- t_minimum_average: text file with same features as the ones above containing minimum winter temperatures for the study area extracted from the TraCe simualtion.
- correct_t_minimum_average.asc: Map at 200m resolution containing the minimum winter temperature difference (period 1970-2000) between the TraCe simulation and the Digital Climatic Atlas of the Iberian Peninsula. It is used to transform the values of t_minimum_average into a high resolution temperature map.
- elevation.asc: digital elevation model of the study area at 200m resolution, coordinate system with EPSG code 23030.
- slope.asc: topographic slope.
- topography.asc: shaded relief map. It is used for plotting purposes only.
General configuration of the simulation
The user can set-up the following parameters throught the GUI controls.
- Output-path: Character. Path of the output folder. This parameter cannot be empty, and the output folder must exist.
- Snapshots?: Boolean. If on, creates snapshots of the GUI to make videos.
- Snapshots-frequency: Character. Defines the frequency of snapshots. Only two options: “every year” and “every 10 years”.
- Draw-topography?: Boolean. If on, plots a shaded relief map (stored in topography.asc).
- RSAP-radius: Numeric[5, 50]. Radius of the RSAP in number of patches. Each patch is 200 x 200 m, so an RSAP-radius of 10 equals 2 kilometres.
- Randommness-settings: Character. Allows to choose between “fixed seed” to obtain deterministic results, or “free seed” to obtain different results on each run.
- Max-biomass-per-patch: Numeric, integer. Maximum charge capacity of a patch.
- Fire?: Boolean. If on, fires are produced whenever the data fire triggers a fire event. If off, fires are not produced (control simulation).
- Fire-probability-per-year: Numeric [0, 1]. Whenever the fire file provides a number higher than 0, if a random number in the range [0, 1] is lower than Fire-probability-per-year, a number of ignitions is computed (see below) and fires are triggered.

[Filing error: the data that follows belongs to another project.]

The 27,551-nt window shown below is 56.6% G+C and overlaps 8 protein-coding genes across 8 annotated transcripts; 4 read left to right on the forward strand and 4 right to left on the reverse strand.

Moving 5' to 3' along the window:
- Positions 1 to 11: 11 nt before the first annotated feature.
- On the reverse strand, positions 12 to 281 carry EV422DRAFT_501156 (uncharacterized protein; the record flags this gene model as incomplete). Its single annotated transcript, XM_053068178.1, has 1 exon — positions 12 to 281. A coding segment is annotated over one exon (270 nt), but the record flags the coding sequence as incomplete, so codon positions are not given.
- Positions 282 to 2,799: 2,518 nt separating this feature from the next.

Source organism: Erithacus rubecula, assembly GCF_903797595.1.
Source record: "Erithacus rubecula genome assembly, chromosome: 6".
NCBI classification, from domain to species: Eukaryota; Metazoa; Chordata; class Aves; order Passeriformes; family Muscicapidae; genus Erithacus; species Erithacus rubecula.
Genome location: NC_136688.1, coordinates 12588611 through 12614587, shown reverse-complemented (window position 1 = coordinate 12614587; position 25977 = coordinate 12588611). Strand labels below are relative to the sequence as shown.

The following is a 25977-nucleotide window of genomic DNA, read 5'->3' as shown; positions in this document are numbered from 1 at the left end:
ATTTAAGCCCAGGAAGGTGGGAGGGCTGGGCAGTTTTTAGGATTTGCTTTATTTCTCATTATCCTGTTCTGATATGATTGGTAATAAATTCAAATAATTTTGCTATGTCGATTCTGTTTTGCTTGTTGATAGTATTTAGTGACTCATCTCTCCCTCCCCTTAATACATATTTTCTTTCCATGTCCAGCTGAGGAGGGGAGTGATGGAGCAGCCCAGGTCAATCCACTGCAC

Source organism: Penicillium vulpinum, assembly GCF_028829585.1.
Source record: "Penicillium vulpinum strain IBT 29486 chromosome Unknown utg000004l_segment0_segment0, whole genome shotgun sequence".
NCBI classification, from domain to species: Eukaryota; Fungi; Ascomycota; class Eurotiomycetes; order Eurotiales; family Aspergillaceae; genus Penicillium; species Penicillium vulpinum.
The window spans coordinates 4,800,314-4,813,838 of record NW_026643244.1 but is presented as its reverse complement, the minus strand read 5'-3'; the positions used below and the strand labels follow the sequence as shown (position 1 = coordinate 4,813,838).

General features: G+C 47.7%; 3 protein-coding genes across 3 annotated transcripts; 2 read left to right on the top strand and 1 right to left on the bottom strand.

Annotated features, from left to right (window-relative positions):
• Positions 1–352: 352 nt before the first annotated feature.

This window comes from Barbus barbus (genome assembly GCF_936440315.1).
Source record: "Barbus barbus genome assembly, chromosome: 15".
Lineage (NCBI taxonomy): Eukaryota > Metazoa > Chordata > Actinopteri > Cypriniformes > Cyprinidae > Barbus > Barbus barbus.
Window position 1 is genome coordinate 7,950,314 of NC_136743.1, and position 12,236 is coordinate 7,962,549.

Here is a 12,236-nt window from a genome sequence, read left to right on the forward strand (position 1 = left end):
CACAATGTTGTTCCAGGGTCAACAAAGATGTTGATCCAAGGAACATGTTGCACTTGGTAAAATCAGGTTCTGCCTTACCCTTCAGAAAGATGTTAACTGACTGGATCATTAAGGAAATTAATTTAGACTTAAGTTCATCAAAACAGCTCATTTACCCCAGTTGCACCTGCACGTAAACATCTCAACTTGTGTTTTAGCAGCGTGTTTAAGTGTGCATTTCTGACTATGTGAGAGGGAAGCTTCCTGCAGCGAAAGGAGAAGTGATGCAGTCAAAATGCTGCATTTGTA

- Fire-ignitions-amplification-factor: Numeric The fire file provides values in the range [0, 1], and this multiplication factor converts these values in an integer number of ignitions. If fire equals one, and Fire-ignitions-amplification-factor equals 10, the number of ignitions will be 10 for the given year.
- Mortality?: Boolean. If on, mortality due to predation, plagues and other unpredictable sources is active (see Xx-seedling-mortality and Xx-adult-mortality parameters below).
- Burn-in-iterations: Numeric, integer. Number of years to run the model at a constant temperature (the initial one in the t_minimum_average file) and no fires to allow the population model to reach an equilibrium before to start the actual simulation.
- P.sylvestris?, P.uncinata?, B.pendula?, Q.petraea?, and C.avellana?: Boolean. If off, the given species is removed from the simulation. Used for testing purposes.
Each species has a set of traits to be filled by the user. Note that a particular species can be removed from the simulation by switching it to “off”.
- Xx-max-age: Numeric, integer. Maximum longevity. Every individual reaching this age is marked for decay.
- Xx-maturity-age: Numeric, integer. Age of sexual maturity. Individuals reaching this age are considered adults.
- Xx-pollen-productivity: Numeric. Multiplier of biomass to obtain a relative measure of pollen productivity among species.
- Xx-growth-rate: Numeric. Growth rate of the given species.
- Xx-max-biomass: Numeric, integer. Maximum biomass reachable by the given species.
- Xx-heliophilia: Numeric, [0, 1]. Dependance of the species on solar light to grow. It is used to compute the effect of competence in plant growth.
- Xx-seedling-tolerance: Numeric, integer. Numer of years a seedling can tolerate unsuitable climate.
- Xx-adult-tolerance: Numeric, integer. Numer of years an adult can tolerate unsuitable climate.
- Xx-seedling-mortality: Numeric, [0, 1]. Proportion of seedlings dying due to predation.
- Xx-adult-mortality: Numeric, [0, 1]. Proportion of adults dying due to plagues or other mortality sources.
- Xx-resprout-after-fire: Boolean. If 0 the species doesn’t show a post-fire response. If 1, growth-rate is multiplied by two in the resprouted individual to increase growth rate.
- Xx-min-temperature: Numeric. Minimum temperature at which the species has been found using GBIF presence data.
- Xx-max-temperature: Numeric. Maximum temperature at which the species has been found using GBIF presence data.
- Xx-min-slope: Numeric. Minimum topographic slope at which the species has been found.
- Xx-max-slope: Numeric. Maximum topographic slope at which the species has been found.
- Xx-intercept: Numeric. Intercept of the logistic equation to compute habitat suitability fitted to presence data and minimum temperature maps.
- Xx-coefficient: Numeric. Coefficient of the logistic equation to compute habitat suitability.
- Range-shift simulation
- R package "vitualPollen"